Robert A. Mericle, M.D. - Microvascular decompression surgery explained
Jonathan White, M.D. - Monitoring function of facial nerve and hearing during a microvascular decompression
Jonathan White, M.D. - Who is a good microvascular decompression candidate?
Jonathan White, M.D. - Microvascular decompression surgery for non-classic trigeminal neuralgia patient
Jonathan White, M.D. - What risks are associated with the microvascular decompression?
Linda Mitchell, R.N. - What type of care is needed after a microvascular decompression?
Jeffrey A. Brown, M.D. - If a microvascular decompression fails, what's next?
Mark E. Linskey, M.D. - If a microvascular decompression fails, what's next?
Robert A. Mericle, M.D. - If a microvascular decompression fails, what's next?
K. Singh Sahni, M.D., F.A.C.S. - If a microvascular decompression fails, what's next?
Jonathan White, M.D. - If a microvascular decompression fails, what's next?
Tony Whitworth, M.D. - If a microvascular decompression fails, what's next?
Bruce E. Pollock, M.D. - Deciding whether or not to repeat the microvascular decompression
Bruce E. Pollock, M.D. - Results of repeating microvascular decompression to explore the trigeminal nerve

Microvascular Decompression

The microvascular decompression is major brain surgery done under general anesthesia through an incision behind the ear.  The procedure is done for more than one type of disorder.  Most neurosurgeons monitor the function of the patient’s facial nerve and hearing during the operation.

The goal of microvascular decompression surgery is to find the culprit vessel(s) that is compressing the cranial nerve and move it.  If any artery is compressing the nerve, padding can be placed between the nerve and the artery to hopefully prevent the artery from hitting the nerve in the future.  If a vein is found, padding can be placed between it and the nerve or the nerve can be cauterized.  It is not uncommon to find more than one culprit vessel when exploring the nerve. 

Studies have proven neurosurgeons that do more microvascular decompression surgeries tend to have better results and hospitals that have surgeons who do more procedures tend to have better results for the patients.  Ten microvascular decompressions a year is a reasonable number of microvascular decompression’s done by a neurosurgeon.  Ten, twenty, thirty or even more microvascular decompression’s being done at a hospital each year is practical.

Microvascular decompression patients with classic symptoms have an 80-90% chance of obtaining pain relief which is usually immediate.  This procedure provides the least chance of the pain returning.


Treatment of Microvascular Compression Syndromes:  Trigeminal Neuralgia, Glossopharyngeal Neuralgia, and Hemifacial Spasm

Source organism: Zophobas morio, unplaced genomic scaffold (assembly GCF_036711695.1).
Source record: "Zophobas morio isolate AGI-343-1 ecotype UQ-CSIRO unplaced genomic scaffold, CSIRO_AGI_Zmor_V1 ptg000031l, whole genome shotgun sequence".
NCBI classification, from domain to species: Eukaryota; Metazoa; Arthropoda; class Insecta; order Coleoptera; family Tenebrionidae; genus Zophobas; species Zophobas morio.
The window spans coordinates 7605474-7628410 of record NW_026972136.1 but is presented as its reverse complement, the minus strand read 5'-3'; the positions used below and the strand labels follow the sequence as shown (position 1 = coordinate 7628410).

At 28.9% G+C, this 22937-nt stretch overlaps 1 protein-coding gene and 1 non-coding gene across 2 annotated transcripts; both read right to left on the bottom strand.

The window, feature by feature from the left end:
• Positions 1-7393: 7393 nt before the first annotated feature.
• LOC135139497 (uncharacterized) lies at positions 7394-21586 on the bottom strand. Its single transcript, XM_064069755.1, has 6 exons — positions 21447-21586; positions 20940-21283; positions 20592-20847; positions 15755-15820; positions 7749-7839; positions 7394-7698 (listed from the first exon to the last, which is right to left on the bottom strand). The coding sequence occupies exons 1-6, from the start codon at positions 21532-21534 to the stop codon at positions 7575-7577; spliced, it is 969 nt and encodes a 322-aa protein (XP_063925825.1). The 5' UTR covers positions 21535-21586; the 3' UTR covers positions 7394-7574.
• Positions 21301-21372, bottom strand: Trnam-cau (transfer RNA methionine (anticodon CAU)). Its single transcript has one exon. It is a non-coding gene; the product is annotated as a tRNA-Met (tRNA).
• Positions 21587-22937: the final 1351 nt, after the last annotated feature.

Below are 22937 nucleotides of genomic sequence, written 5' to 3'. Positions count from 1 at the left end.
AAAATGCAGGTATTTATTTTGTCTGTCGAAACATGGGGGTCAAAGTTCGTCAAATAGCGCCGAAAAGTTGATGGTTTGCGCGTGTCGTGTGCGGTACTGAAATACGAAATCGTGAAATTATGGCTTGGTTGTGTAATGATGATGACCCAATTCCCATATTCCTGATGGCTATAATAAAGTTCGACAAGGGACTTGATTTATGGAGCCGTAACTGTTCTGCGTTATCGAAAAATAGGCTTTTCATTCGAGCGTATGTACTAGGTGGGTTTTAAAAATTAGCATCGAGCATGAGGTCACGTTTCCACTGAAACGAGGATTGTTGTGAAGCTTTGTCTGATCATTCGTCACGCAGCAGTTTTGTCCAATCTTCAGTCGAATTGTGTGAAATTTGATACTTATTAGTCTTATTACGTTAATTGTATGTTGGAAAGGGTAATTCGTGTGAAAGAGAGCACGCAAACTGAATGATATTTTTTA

Technique of microvascular decompression

Intraoperative three-dimensional visualization in microvascular decompression

Preoperative visualization of neurovascular anatomy in trigeminal neuralgia

Use of fenestrated aneurysm clips in microvascular decompression surgery

Significance of the tentorial alignment in approaching the trigeminal nerve and the ventral petrous region through the suboccipital retrosigmoid technique

Microvascular decompression (MVD) - Mayfield Clinic

Microvascular Decompression Surgery – CCND Winnipeg

Microvascular Decompression (MVD) You Tube video

Microvascular decompression surgery in the United States, 1996 to 2000: mortality rates, morbidity rates, and the effects of hospital and surgeon volumes.

Studies on the operative outcomes and mechanisms of microvascular decompression in treating typical and atypical trigeminal neuralgia.

Microvascular decompression for primary trigeminal neuralgia: long-term effectiveness and prognostic factors in a series of 362 consecutive patients with clear-cut neurovascular conflicts who underwent pure decompression

Microvascular decompression for trigeminal neuralgia: comments on a series of 250 cases, including 10 patients with multiple sclerosis

Brain-stem auditory evoked responses during microvascular decompression for trigeminal neuralgia: Predicting post-operative hearing loss.

Recovery of nerve conduction following microvascular decompression for trigeminal neuralgia

Patient reports of satisfaction after microvascular decompression and partial sensory rhizotomy for trigeminal neuralgia.

Microvascular decompression after gamma knife surgery for trigeminal neuralgia: intraoperative findings and treatment outcomes

Recurrent or refractory trigeminal neuralgia after microvascular decompression, radiofrequency ablation, or radiosurgery

Repeat posterior fossa exploration for patients with persistent or recurrent idiopathic trigeminal neuralgia








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